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BMC Musculoskelet Disord. 2016 Jun 14;17:260. doi: 10.1186/s12891-016-1105-9.

Body size from birth to middle age and the risk of hip and knee replacement.

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School of Public Health and Community Medicine, University of New South Wales, Samuels Building, Sydney, NSW 2052, Australia.
Cancer Epidemiology Unit, University of Oxford, Oxford, OX37LF, UK.



Information regarding the effects of body size in childhood and early adulthood on the risk of hip and knee replacement in later life is inconsistent. We aimed to assess their effect, taking into account body mass index (BMI) in middle-age.


Prospective cohort (Million Women Study) of 791,034 women with information on birth weight, body size at age 10 and age 20, and current BMI (at mean age 59.5 years) were followed for 6.82 million person-years. Adjusted relative risks (RRs) and absolute risks of hospitalisations for hip or knee replacement surgery for osteoarthritis were estimated.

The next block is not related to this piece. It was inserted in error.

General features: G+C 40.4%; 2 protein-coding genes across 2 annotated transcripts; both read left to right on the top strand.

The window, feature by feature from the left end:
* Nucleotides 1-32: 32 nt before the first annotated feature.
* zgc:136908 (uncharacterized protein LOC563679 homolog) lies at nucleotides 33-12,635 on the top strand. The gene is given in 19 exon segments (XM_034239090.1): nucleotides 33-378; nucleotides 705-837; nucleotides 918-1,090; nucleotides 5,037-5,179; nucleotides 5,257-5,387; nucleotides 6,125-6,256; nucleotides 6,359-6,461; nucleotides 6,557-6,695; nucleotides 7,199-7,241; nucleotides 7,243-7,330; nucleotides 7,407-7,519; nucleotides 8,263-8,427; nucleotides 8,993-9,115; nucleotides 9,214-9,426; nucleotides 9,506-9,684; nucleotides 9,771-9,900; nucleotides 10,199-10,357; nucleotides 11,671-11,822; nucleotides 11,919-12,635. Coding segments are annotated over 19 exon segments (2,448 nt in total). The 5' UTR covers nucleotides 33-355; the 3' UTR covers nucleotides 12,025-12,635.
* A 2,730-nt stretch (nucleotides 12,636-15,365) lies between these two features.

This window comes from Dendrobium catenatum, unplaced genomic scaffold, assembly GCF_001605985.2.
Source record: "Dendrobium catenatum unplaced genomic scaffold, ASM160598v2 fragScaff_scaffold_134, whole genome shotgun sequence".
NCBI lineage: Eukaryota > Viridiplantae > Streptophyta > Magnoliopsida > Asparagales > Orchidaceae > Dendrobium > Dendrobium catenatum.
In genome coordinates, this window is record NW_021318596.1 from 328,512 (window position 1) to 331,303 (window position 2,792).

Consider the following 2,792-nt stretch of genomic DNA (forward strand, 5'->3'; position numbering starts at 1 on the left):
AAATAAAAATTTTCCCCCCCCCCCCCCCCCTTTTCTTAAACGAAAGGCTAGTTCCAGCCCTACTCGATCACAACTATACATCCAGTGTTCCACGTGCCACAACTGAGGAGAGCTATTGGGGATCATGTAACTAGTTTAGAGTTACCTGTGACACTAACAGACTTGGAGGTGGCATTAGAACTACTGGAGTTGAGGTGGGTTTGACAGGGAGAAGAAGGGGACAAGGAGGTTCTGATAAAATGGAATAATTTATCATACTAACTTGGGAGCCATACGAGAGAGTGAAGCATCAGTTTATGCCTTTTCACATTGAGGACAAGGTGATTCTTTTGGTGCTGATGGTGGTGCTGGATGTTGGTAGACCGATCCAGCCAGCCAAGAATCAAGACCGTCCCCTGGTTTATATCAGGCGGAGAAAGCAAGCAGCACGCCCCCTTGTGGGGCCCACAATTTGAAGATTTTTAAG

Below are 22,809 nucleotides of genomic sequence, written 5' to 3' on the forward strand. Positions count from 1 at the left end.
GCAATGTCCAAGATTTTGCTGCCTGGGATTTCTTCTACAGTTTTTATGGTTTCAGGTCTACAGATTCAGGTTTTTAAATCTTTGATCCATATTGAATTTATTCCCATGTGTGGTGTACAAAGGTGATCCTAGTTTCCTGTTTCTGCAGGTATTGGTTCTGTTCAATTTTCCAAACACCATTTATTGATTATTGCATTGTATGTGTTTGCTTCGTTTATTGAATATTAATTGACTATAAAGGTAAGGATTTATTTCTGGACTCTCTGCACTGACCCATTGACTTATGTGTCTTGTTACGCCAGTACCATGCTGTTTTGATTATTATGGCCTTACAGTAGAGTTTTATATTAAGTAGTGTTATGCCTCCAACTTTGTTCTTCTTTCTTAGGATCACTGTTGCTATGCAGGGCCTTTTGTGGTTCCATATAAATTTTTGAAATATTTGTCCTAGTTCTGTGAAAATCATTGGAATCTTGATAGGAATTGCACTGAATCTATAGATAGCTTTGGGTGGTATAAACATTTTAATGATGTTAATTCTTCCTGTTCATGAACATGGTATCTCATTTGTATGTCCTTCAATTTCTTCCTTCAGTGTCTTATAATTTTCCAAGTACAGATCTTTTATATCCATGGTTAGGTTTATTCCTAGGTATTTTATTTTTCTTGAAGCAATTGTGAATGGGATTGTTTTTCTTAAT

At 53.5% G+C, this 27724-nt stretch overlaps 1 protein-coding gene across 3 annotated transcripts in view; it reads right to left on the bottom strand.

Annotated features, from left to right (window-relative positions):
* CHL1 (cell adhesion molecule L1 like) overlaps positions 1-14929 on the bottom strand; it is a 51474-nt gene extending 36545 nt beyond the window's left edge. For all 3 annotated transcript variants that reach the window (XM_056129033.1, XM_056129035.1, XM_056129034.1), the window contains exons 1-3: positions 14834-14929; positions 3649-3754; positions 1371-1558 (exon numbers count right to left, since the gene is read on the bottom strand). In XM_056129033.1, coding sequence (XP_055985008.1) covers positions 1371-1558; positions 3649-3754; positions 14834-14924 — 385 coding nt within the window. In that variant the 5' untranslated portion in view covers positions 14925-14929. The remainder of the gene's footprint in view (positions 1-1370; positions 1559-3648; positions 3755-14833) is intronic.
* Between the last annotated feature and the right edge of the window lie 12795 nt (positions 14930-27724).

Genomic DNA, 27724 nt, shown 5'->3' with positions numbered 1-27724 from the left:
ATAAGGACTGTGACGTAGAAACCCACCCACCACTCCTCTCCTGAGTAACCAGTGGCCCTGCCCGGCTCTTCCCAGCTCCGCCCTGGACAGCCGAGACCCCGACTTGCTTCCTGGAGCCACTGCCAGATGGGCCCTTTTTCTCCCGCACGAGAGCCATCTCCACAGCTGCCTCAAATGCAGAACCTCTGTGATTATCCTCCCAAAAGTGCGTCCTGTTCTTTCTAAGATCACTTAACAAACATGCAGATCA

After a mean of 8.6 years follow-up, 17,402 women had a hip replacement and 18,297 a knee replacement. Between the ages of 50 and 79 years, absolute risks for women with current BMIs of <22.5 kg/m(2) and 35 + kg/m(2) were respectively 5.6 and 13.2 % for hip replacement; and 2.6 and 35.1 % for knee replacement. Within each category of current BMI, increasing body size at age 10 and at age 20 had comparatively small effects; there were no significant associations with birth weight. We estimate that 40 % of UK women with a BMI 35 + kg/m(2) have either a hip or knee replacement between the ages of 50-79 years; this compares to just 10 % of UK women with a healthy BMI (<25 kg/m(2)).


The effects of body size in childhood and early adulthood on the absolute risks of either a hip or knee replacement are minimal compared to the effect of adiposity in middle age.


Body mass index; Childhood; Hip replacement; Knee replacement; Obesity; Osteoarthritis; Overweight

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